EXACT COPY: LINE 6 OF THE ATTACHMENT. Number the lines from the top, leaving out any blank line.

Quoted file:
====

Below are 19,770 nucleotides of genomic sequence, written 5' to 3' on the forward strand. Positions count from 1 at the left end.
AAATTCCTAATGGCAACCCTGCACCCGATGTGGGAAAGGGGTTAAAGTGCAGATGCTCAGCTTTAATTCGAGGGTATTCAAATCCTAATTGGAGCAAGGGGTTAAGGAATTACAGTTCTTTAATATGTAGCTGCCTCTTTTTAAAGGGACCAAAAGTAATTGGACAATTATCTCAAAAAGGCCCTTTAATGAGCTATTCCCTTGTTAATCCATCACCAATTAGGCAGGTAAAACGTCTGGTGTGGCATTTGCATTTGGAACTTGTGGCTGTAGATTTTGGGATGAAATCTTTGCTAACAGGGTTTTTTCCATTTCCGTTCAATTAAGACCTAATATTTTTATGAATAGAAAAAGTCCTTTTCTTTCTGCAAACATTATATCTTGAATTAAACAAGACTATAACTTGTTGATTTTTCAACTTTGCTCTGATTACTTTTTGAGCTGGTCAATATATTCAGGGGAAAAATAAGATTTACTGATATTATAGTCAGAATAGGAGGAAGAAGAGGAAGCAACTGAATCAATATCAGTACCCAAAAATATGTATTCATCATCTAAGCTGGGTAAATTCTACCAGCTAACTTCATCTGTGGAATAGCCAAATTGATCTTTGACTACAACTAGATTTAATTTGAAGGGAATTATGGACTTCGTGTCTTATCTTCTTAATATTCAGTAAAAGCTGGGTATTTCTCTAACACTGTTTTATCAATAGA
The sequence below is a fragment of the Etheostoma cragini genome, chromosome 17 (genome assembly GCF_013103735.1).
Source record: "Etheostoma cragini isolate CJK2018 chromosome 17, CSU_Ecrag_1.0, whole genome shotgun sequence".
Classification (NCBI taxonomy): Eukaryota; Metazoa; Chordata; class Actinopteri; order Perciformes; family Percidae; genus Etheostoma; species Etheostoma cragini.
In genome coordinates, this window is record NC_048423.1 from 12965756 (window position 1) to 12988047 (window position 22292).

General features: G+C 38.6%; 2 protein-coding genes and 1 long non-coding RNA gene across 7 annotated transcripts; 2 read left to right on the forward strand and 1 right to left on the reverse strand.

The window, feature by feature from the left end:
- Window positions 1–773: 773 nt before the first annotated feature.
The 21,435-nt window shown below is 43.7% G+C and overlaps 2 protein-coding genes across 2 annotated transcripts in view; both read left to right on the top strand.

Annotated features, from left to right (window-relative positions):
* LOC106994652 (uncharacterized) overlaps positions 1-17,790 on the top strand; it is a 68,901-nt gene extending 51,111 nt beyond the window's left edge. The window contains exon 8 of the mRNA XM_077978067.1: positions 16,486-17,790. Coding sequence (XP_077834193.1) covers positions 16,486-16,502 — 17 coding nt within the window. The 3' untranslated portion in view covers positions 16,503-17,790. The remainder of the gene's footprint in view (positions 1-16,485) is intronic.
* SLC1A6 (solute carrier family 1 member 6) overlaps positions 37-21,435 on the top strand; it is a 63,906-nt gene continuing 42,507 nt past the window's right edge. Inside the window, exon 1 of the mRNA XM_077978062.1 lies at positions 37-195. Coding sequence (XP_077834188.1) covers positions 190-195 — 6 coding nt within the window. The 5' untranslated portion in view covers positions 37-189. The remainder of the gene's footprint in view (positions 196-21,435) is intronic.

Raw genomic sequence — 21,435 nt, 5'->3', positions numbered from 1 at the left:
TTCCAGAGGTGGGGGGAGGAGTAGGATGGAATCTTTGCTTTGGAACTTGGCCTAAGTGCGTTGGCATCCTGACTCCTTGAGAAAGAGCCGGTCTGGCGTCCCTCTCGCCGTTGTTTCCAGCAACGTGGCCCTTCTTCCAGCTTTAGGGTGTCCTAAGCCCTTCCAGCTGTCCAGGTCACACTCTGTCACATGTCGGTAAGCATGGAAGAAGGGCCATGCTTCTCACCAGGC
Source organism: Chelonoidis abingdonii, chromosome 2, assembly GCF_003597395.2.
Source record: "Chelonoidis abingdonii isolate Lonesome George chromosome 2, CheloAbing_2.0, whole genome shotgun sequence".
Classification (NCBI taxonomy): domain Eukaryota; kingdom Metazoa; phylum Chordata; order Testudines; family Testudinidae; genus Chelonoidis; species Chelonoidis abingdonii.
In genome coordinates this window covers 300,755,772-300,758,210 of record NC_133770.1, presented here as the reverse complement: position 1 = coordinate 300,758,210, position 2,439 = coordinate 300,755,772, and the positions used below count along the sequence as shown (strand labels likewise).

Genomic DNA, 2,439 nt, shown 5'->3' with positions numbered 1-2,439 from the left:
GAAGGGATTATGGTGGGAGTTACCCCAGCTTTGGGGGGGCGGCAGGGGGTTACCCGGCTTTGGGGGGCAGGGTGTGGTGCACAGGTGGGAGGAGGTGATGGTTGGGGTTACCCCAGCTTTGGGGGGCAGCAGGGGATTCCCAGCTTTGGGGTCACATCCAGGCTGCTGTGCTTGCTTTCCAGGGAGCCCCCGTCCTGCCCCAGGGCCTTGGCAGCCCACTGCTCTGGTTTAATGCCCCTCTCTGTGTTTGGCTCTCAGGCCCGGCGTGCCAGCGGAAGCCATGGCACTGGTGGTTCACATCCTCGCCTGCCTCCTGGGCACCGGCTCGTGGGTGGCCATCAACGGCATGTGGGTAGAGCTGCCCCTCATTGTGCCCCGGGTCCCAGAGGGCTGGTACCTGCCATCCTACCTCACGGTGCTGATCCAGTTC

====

In genome coordinates, this window is record NC_048423.1 from 12965756 (window position 1) to 12988047 (window position 22292).